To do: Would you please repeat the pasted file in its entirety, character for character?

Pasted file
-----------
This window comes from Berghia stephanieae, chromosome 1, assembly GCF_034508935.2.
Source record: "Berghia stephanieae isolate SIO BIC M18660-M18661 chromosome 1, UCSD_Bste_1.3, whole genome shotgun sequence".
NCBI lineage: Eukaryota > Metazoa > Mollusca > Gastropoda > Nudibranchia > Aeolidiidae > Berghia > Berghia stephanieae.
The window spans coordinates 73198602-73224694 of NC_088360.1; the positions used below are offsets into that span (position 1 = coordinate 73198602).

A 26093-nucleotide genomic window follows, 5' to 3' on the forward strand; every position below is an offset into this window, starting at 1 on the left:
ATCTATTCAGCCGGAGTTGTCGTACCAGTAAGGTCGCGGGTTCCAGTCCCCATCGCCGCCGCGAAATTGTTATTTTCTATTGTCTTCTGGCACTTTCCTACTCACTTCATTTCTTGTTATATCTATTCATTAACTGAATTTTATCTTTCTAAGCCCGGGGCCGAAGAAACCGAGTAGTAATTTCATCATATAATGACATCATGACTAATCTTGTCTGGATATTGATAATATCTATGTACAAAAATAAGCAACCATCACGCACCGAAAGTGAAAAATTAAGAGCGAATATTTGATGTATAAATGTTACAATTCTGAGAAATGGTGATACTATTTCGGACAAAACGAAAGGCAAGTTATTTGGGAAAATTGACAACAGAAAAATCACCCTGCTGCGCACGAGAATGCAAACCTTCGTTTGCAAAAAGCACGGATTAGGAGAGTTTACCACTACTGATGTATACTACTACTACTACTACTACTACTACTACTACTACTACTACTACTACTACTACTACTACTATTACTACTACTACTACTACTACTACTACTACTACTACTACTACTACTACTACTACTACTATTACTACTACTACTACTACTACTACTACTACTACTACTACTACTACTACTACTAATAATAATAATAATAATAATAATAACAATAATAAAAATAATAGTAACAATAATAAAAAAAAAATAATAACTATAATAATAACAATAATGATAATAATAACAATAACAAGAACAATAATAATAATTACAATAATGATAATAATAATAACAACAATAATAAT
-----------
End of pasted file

This window comes from Berghia stephanieae, chromosome 1, assembly GCF_034508935.2.
Source record: "Berghia stephanieae isolate SIO BIC M18660-M18661 chromosome 1, UCSD_Bste_1.3, whole genome shotgun sequence".
NCBI lineage: Eukaryota > Metazoa > Mollusca > Gastropoda > Nudibranchia > Aeolidiidae > Berghia > Berghia stephanieae.
The window spans coordinates 73198602-73224694 of NC_088360.1; the positions used below are offsets into that span (position 1 = coordinate 73198602).

A 26093-nucleotide genomic window follows, 5' to 3' on the forward strand; every position below is an offset into this window, starting at 1 on the left:
ATCTATTCAGCCGGAGTTGTCGTACCAGTAAGGTCGCGGGTTCCAGTCCCCATCGCCGCCGCGAAATTGTTATTTTCTATTGTCTTCTGGCACTTTCCTACTCACTTCATTTCTTGTTATATCTATTCATTAACTGAATTTTATCTTTCTAAGCCCGGGGCCGAAGAAACCGAGTAGTAATTTCATCATATAATGACATCATGACTAATCTTGTCTGGATATTGATAATATCTATGTACAAAAATAAGCAACCATCACGCACCGAAAGTGAAAAATTAAGAGCGAATATTTGATGTATAAATGTTACAATTCTGAGAAATGGTGATACTATTTCGGACAAAACGAAAGGCAAGTTATTTGGGAAAATTGACAACAGAAAAATCACCCTGCTGCGCACGAGAATGCAAACCTTCGTTTGCAAAAAGCACGGATTAGGAGAGTTTACCACTACTGATGTATACTACTACTACTACTACTACTACTACTACTACTACTACTACTACTACTACTACTACTACTATTACTACTACTACTACTACTACTACTACTACTACTACTACTACTACTACTACTACTACTATTACTACTACTACTACTACTACTACTACTACTACTACTACTACTACTACTACTAATAATAATAATAATAATAATAATAACAATAATAAAAATAATAGTAACAATAATAAAAAAAAAATAATAACTATAATAATAACAATAATGATAATAATAACAATAACAAGAACAATAATAATAATTACAATAATGATAATAATAATAACAACAATAATAAT